A strange thing is happening to the most management-dominated sports league in the U.S. The players are taking over.
It's happening on the field and off, in locker rooms and in grievance hearings, and it undoubtedly happened during the 2011 lockout, when the players stood their ground during a labor standoff that threatened to break the National Football League Players Association. The NFLPA had long been a poor cousin compared with baseball's and basketball's unions.
The turning point was probably in July of that year, when NFLPA Executive Director DeMaurice Smith told league officials the players union had a $350 million insurance policy the players would collect if the lockout caused the cancellation of the season. Within weeks, the two sides had a deal and the lockout ended without the loss of any games.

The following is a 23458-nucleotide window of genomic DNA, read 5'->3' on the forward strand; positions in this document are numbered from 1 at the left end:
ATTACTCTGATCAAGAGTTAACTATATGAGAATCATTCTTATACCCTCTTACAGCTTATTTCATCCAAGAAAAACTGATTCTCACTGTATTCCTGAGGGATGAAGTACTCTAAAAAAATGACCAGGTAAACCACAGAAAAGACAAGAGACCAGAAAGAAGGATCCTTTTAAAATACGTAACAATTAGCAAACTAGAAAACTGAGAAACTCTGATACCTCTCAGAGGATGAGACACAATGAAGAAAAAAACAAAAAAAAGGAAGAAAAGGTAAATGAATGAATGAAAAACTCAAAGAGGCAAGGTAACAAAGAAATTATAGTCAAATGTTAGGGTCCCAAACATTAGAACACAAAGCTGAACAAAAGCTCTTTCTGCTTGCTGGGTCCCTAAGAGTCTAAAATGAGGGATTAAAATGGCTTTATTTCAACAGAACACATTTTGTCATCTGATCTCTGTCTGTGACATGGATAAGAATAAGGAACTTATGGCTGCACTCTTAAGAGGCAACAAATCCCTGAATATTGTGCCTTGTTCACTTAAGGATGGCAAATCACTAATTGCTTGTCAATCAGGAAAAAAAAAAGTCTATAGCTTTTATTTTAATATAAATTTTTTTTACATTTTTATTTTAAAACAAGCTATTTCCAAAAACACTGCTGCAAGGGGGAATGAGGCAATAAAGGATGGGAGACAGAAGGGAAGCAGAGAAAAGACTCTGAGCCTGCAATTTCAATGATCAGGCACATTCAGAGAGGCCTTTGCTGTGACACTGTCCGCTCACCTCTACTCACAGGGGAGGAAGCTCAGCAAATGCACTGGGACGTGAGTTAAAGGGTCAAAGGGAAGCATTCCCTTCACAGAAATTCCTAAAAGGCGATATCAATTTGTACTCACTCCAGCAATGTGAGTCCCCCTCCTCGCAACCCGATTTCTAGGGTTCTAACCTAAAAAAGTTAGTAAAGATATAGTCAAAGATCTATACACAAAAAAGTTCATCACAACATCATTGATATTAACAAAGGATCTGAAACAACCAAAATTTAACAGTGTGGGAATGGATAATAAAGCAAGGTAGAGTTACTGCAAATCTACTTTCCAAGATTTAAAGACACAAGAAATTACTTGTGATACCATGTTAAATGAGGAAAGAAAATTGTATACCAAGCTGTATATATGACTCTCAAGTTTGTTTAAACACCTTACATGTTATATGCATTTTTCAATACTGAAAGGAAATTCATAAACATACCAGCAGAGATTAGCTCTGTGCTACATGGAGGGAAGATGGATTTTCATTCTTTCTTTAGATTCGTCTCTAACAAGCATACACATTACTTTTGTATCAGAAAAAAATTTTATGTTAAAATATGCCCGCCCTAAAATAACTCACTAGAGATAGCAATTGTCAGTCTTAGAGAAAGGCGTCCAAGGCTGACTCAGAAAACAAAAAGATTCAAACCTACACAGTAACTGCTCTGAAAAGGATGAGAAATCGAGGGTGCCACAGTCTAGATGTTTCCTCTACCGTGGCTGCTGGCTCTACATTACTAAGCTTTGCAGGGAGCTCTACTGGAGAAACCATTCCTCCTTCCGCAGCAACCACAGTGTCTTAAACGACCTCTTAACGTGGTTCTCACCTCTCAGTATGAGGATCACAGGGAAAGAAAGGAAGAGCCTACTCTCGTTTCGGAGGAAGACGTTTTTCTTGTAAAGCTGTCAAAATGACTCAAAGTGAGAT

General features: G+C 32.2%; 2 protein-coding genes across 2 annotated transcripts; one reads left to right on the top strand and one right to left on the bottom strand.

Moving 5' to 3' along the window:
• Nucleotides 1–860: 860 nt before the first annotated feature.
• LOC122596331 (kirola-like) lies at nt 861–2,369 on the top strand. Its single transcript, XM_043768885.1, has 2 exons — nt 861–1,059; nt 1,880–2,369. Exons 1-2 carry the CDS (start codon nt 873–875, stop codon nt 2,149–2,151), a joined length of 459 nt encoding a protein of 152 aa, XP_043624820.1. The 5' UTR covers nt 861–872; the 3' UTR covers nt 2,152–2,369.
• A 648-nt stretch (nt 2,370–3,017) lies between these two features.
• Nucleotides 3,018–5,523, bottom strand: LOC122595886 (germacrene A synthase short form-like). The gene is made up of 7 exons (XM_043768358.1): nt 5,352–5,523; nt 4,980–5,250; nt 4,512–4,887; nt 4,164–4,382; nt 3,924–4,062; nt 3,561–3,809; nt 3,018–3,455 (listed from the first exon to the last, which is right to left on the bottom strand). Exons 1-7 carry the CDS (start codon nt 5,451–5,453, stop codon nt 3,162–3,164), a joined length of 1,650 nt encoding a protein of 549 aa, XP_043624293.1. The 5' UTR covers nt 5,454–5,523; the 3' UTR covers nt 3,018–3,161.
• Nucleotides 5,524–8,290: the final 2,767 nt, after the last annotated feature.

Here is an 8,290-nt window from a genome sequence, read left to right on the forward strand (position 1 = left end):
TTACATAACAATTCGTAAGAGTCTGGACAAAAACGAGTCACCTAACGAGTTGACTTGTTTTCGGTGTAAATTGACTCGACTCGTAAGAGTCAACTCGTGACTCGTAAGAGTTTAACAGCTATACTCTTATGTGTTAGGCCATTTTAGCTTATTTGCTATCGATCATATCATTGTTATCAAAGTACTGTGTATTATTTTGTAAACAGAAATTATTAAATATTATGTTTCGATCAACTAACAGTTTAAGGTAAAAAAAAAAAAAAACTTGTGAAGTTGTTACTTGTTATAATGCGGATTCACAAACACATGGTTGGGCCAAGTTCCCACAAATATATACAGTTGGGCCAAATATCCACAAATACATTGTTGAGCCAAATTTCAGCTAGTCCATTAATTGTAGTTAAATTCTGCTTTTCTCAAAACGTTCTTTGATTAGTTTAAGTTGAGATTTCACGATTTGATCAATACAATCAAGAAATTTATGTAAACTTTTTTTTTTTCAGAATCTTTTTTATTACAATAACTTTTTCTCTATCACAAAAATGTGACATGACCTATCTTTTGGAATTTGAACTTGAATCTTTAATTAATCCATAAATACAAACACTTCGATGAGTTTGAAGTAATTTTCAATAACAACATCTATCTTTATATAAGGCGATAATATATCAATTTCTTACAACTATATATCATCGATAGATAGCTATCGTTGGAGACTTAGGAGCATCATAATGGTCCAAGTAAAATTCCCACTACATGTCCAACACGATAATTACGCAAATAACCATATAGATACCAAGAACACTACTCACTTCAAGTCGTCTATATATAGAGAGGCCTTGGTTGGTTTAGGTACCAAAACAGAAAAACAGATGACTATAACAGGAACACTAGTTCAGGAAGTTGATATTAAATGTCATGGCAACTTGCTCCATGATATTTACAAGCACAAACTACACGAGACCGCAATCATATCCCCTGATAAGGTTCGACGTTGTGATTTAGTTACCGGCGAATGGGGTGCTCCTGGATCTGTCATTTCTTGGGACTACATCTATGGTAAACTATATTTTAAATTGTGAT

"We've had so many victories," said Domonique Foxworth, president of the NFLPA. "It's created this glut of momentum on our side."